Deutsche Bank Says Trump Is Likely To Call China A Currency Manipulator

Dollar and Euro Currency

Deutsche Bank Says Trump Is Likely To Call China A Currency Manipulator

Trump and his top trade advisors have repeatedly accused China of cheating the United States by maintaining an artificially weak Chinese Yuan Renminbi.

But now, a team of top economists and strategists led by Michael Spencer who works as the Chief Economist and Head of Research at Deutsche Bank has claimed that the current US administration might be planning to transform its rhetoric into action. They said that the US may officially call China the leading currency manipulator. The team says that Trump’s aim is to impose harsh penalties such as slapping higher tariffs on goods imported from China to the US.

Mr Michael Spencer and his team of economists say that this move is likely to happen in the coming months. The decision on who should be slapped with harsh penalties as a result of currency manipulation is the usually the work of the Treasury Department's Report on foreign exchange practices of participating nations. This report has not been released to determine which participating country is carrying out currency manipulation. It is expected to come out in April.

The team has argued that Trump’s administration has shown serious interest to quickly deliver on his campaign promises. One of the promises was to combat China’s allegedly unfair policies regarding trade.

“In the next few weeks, Trump and his team of advisors may officially declare China a top currency manipulator and propose harsh penalties such as slapping tariffs on all Chinese imports unless it stops manipulating its currency and other unfair trade policies,” Michael and his team told reporters.

Michael and his team don’t expect China to float or devalue its currency should the United States launch an official accusation. However, interest-rate hikes, which for many years have been one of the defences of China’s currency, would offer a more effective defence of the renminbi.

The team also said that China has hinted that they will respond by slapping the same penalties on U.S. imports if the US takes their action. These moves would create a trade war between the world’s number 1 and number 2 largest economies, which could further have sweeping implications on other countries.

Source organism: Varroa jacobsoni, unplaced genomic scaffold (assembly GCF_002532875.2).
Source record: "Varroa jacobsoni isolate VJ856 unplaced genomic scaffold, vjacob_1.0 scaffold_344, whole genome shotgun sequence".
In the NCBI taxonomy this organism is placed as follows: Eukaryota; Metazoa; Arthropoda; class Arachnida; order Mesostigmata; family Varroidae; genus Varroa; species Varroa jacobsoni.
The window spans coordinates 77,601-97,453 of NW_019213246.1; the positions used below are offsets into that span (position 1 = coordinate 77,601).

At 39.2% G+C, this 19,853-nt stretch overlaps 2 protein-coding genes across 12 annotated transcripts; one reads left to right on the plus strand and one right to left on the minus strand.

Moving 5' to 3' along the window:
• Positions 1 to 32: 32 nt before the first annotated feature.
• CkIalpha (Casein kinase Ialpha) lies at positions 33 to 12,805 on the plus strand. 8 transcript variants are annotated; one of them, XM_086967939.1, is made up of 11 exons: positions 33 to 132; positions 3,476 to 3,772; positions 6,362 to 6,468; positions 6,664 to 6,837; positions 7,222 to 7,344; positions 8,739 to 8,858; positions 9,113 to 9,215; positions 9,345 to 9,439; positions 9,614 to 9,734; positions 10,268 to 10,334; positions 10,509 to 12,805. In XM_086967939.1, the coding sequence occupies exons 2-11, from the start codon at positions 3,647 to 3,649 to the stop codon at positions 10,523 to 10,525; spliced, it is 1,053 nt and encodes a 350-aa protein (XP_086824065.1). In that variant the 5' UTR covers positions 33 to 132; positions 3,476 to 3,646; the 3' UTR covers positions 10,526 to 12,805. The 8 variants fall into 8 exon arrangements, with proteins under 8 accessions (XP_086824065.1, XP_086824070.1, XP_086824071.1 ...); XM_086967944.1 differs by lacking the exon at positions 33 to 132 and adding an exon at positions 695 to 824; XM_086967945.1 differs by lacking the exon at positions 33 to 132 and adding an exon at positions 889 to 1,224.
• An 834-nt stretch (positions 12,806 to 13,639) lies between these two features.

China authorities have been making efforts to control the rate at which its currency is depreciating since June 2014, the period when the US dollar started to become stronger against its rival currencies. Since June 2016, the China’s central bank has been making efforts to keep the renminbi stable against other top currencies.

To accomplish this mission, Chinese authorises have been forced to halt its policies which are aimed at liberalising its capital account and instead put more efforts to make its currency more widely available. Another step which the country has taken is to liquidate almost a quarter of its foreign currency reserves.

China managed to avoid being accused of currency manipulation during Obama’s presidency. In fact, the last time China was accused by the U.S for manipulating its currency is in 1994.

However, this second largest economy is one of six nations in the Treasury’s monitoring list. According to the Treasury Department, for a country to be found guilty of currency manipulation, it must have a material current-account surplus, bilateral- trade surplus with the United States and proven guilty of engaging in continuous one-sided intervention in the currency market.

Company Details

Deutsche Bank Comments on Trump

Get a quick quote

Open Account with TORFX

TORFX are located at:
Penlowarth, Penzance, Cornwall, TR18 4ED, United Kingdom

Get a Quick Quote

Newsletter Signup to CMT

Sign up to our foreign exchange newsletter to receive news updates directly by email

Compare Money Transfer will not Share your details!

Bank Exchange Rates Comparison

High St Bank Exchange Rate

All Rights Reserved: Copyright 2006 - 2018 Compare Money Transfer Limited offering FCA Regulated Suppliers - 34 New House, 67-68 Hatton Garden, London, EC1N 8JY. +44 (0) 843 357 4882